The Fresh Loaf

News & Information for Amateur Bakers and Artisan Bread Enthusiasts

Steaming Bread via Aluminum Multi Roaster Steamer

  • Pin It
Caperchick's picture
Caperchick

Steaming Bread via Aluminum Multi Roaster Steamer

After seeing the prices and almost non-availability of the Baparoma Steam Baking Master French Bread Pan, I wondered if a large, vintage roaster/steamer I have would do the same trick!


I've tried to upload a picture of the roaster I have.  I found the roaster picture on Ebay where one is currently on auction.


Any ideas on using this as an alternative to the Baparoma bread pan?


Does anyone else get sidetracked by this forum as much as I do?  I guess there are worse addictions out there!


Regards,Lyn

Ford's picture
Ford

I use an enamaled roaster/broiler pan, without the broiling tray, on the bottom shelf.  I have a pizza stone on the next shelf that I use for baking my bread.  Shortly before putting the dough into the oven I place the enamaled pan containing boiling water on the bottom shelf.  I add my bread dough and spray the loaves with water using a mister.  I add the spray of water at two minute intervals during the first four minutes.  I remove the pan of water after fifteen minutes.  It works for me.


Ford

Caperchick's picture
Caperchick

Dear Ford:


Thank you so much for your information. 


 When I make French Bread I spray the bread every two minutes for the first roughly 15 minutes and then let it bake.  It comes out lovely and crisp. 


I was wondering if the roaster itself could act as a steam oven very much on the same principle as the Baparoma Pan/Oven that another member is trying so desperatly to find.  I may just have to find the time to experiment with it.  It will have to wait until  the beginning of September when things get back to "normal" around my house.


Once again thanks for your kind knowledge.


Regards,............Lyn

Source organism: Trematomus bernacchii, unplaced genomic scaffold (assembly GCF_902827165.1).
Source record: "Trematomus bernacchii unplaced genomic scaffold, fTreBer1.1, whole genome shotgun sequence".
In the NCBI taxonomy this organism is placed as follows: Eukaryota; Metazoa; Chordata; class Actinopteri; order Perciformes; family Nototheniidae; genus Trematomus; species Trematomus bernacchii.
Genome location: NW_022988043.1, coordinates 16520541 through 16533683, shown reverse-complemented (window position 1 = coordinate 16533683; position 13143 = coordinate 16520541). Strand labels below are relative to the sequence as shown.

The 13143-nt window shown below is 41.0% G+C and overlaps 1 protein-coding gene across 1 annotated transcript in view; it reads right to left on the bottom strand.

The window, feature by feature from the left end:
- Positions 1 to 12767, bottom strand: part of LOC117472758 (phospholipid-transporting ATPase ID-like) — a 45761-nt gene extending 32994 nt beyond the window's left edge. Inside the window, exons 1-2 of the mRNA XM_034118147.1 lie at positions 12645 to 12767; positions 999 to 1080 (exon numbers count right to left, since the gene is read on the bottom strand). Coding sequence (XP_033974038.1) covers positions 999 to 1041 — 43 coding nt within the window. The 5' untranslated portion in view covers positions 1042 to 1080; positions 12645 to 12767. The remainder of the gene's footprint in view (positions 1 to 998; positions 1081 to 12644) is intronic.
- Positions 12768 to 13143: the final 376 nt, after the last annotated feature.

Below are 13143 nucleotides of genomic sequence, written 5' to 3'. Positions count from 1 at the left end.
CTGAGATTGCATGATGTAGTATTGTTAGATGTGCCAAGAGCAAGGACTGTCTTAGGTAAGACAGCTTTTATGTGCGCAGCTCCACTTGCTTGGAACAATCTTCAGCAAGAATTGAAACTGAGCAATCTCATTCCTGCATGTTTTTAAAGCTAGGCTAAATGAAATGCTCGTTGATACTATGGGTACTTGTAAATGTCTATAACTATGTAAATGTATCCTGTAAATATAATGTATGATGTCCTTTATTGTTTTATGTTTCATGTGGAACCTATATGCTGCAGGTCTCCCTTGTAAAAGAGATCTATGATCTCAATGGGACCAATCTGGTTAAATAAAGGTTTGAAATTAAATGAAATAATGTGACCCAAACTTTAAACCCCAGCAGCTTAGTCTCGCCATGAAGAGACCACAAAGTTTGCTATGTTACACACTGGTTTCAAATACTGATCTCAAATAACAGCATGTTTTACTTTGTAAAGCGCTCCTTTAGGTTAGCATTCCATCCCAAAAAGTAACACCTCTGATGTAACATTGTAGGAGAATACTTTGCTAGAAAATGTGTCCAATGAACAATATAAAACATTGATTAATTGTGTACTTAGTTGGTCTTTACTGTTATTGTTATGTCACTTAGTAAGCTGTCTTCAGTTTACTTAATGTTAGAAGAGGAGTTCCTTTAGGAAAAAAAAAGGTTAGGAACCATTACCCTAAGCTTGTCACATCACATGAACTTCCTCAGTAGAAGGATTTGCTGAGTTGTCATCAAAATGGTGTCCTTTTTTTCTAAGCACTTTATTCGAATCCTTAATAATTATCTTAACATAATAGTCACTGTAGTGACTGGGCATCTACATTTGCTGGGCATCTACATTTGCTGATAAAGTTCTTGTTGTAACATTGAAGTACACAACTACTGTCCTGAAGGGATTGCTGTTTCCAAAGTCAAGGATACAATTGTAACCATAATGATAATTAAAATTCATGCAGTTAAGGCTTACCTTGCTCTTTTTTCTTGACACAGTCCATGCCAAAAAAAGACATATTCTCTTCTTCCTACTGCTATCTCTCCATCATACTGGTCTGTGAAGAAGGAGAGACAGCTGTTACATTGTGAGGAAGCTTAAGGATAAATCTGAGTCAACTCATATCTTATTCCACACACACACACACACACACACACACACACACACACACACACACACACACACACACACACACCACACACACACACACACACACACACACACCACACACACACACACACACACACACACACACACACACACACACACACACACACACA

ehanner's picture
ehanner

Lyn,


I think I know what you are asking. I think your set up will work if you provide a flat pan to hold the dough. I would use a small sheet pan turned upside down so it won't hold water from the condensing steam. Put about 1/2 Cup of hot water in the bottom to generate steam. After 10-15 minutes, remove the cover and continue to bake for color. The only trouble I see with this is the fact the pan with the holes is so deep. The bread might not brown well. If there is an easy way to remove the sheet pan with bread and place it on the shelf after removing the steam pan, you might get better results.


The situation Ford described above is very effective and much easier IMO.


Eric

Caperchick's picture
Caperchick

Dear Eric:


Thank you so much for your reply.  I agree with you, that Ford's way is easier.  I just want to see what the outcome would be with this method.  As for browning, the high-sided pan you see in the picture comes off to be able to give the bread the ability to brown nicely.  I shall try it at my earliest convenience.


I would also like to try baking bread in my clay roaster some time.  Just nice to try new ways.  My favorite way is free form on tiles in my oven. 


Once again thank you for your knowledge.  It's appreciated.


Regards,.................Lyn

Chuck's picture
Chuck

Another steaming method to consider is just "covering" your bread. Often an inverted (i.e. upside down) aluminum or foil roasting or turkey or lasagne pan is used for this. Here's a picture (you have to scroll down a couple screens) of what it looks like in the oven. And here's one of many discussions of covering for steam.


Sometimes covering is used when baking directly on a stone. Other times a fairly shallow "bottom pan" is also used to contain the loaves and to distribute the heat a bit.


A way to get fancy is to mist the inside of the cover before you put it in the oven. (No spray bottle nor misting nor drips inside the oven itself; covering is for example much better for ovens with electronic controls.)


I leave it to you if you're interested to use the "search" function to investigate the intersection of making baguettes with humidifying/steaming by covering with a pan.


The advantages? It's generally easy, and it usually works quite well. The principal disadvantage? It may only use 1/4 of your equipment and ignore all the rest.


 


(Covering has also been done with bowls, pyrex, and even flower pots. But most of those options seem a lot more risky to me because of the possibility of either steam burns or shattering/exploding containers.)

Caperchick's picture
Caperchick

Dear ckollars:


Thanks for your input on this topic.  This information, too, is very interesting.  I will research the past steaming entries and eventually come up with some very interesting ways to try steaming bread.


Once again many thanks for taking the time to help me out. It's appreciated.


Regards......................Lyn

Snigglefritz's picture
Snigglefritz

That looks like a great setup to me. I use the same roaster but don't have the insert. I put a wire rack in the bottom to hold my loaf pan off the bottom because I add about a cup of water. I use it for baking sourdough bread in a loaf pan. After about an hour I take the bread out of the roaster and allow it to brown in the oven. Works quite well for me.